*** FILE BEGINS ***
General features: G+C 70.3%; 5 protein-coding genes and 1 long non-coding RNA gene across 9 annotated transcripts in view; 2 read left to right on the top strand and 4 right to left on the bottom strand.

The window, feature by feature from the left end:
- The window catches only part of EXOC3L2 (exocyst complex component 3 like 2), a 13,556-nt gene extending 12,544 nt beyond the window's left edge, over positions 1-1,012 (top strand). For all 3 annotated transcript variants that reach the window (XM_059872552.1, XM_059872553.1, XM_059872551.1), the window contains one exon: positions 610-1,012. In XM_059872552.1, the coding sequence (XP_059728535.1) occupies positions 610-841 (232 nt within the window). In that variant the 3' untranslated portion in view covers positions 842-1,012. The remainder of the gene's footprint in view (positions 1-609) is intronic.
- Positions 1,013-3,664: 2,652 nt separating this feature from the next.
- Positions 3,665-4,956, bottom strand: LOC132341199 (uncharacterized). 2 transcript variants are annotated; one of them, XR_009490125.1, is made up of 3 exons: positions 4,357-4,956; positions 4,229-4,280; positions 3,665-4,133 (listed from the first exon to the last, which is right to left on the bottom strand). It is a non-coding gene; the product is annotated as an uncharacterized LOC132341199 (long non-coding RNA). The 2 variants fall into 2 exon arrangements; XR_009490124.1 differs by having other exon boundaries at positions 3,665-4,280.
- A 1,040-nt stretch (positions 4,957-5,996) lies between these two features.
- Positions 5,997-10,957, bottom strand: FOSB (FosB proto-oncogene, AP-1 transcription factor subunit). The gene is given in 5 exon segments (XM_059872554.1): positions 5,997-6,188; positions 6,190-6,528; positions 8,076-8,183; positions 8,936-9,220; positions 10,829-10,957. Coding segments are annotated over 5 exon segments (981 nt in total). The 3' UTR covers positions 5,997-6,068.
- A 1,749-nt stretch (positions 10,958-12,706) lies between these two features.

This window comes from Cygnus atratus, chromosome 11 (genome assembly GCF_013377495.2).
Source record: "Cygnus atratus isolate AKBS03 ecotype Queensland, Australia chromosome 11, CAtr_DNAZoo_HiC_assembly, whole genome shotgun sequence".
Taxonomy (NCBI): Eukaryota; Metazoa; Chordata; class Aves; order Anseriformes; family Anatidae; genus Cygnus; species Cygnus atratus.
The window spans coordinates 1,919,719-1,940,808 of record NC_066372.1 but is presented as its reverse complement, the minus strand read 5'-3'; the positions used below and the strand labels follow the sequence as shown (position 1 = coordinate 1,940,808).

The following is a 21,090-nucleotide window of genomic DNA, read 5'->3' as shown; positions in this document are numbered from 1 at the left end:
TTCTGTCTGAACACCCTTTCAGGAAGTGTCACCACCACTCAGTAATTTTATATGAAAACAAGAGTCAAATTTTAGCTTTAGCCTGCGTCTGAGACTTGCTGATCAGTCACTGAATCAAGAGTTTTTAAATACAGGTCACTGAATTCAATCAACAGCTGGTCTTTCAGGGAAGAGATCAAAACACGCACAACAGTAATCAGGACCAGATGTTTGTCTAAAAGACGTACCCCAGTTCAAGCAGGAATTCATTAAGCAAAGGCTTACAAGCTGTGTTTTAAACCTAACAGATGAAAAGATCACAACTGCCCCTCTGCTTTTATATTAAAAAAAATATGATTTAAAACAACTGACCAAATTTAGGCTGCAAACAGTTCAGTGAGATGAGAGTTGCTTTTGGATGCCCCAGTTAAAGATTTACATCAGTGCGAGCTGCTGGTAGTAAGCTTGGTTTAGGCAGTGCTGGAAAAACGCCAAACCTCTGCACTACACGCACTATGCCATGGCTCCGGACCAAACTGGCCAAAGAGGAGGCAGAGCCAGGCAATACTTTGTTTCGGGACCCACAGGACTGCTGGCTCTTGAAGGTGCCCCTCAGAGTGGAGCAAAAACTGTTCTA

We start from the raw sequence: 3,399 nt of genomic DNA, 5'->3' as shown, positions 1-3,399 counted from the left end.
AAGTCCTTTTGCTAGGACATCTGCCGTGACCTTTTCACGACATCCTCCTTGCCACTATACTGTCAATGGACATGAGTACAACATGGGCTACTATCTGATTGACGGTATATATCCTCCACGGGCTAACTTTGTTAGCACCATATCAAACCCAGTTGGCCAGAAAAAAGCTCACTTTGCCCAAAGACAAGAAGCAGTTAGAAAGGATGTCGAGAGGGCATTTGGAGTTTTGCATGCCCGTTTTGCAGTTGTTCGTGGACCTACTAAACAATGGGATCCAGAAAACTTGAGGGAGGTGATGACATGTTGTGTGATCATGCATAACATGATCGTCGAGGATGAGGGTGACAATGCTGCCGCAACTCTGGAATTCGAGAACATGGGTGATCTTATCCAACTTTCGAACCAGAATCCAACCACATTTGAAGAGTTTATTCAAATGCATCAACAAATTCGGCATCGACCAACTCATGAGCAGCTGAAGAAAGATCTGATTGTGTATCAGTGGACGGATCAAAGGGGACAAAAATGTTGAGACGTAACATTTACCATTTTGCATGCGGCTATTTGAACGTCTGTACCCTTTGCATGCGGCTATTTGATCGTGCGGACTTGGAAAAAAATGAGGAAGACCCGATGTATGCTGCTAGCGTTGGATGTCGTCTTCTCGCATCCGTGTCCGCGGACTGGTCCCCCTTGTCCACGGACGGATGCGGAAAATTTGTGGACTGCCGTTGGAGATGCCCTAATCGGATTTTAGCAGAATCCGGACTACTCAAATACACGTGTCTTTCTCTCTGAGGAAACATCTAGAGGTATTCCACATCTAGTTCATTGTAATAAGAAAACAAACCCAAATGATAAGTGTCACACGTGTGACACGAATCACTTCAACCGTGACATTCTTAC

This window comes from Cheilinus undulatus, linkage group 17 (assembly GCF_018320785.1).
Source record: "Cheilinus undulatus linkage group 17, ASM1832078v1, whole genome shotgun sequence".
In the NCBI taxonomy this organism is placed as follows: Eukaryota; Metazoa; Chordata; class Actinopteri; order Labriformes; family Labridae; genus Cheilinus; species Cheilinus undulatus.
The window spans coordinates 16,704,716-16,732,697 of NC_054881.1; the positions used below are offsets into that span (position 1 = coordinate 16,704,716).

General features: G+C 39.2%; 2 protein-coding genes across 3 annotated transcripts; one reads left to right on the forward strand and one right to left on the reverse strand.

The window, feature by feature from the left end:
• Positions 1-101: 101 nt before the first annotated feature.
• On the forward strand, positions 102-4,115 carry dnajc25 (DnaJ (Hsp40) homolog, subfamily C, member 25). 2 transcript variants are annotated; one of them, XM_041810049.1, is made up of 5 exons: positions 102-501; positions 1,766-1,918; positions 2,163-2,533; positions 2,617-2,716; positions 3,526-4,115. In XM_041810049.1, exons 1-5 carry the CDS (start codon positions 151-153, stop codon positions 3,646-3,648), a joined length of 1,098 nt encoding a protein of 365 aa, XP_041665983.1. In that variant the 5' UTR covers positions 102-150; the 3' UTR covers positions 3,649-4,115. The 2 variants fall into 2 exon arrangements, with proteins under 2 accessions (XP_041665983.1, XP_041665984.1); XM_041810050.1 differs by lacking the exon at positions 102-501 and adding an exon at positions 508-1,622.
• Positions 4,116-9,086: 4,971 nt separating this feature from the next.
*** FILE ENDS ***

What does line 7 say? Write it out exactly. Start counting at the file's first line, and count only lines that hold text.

- Positions 5,997-10,957, bottom strand: FOSB (FosB proto-oncogene, AP-1 transcription factor subunit). The gene is given in 5 exon segments (XM_059872554.1): positions 5,997-6,188; positions 6,190-6,528; positions 8,076-8,183; positions 8,936-9,220; positions 10,829-10,957. Coding segments are annotated over 5 exon segments (981 nt in total). The 3' UTR covers positions 5,997-6,068.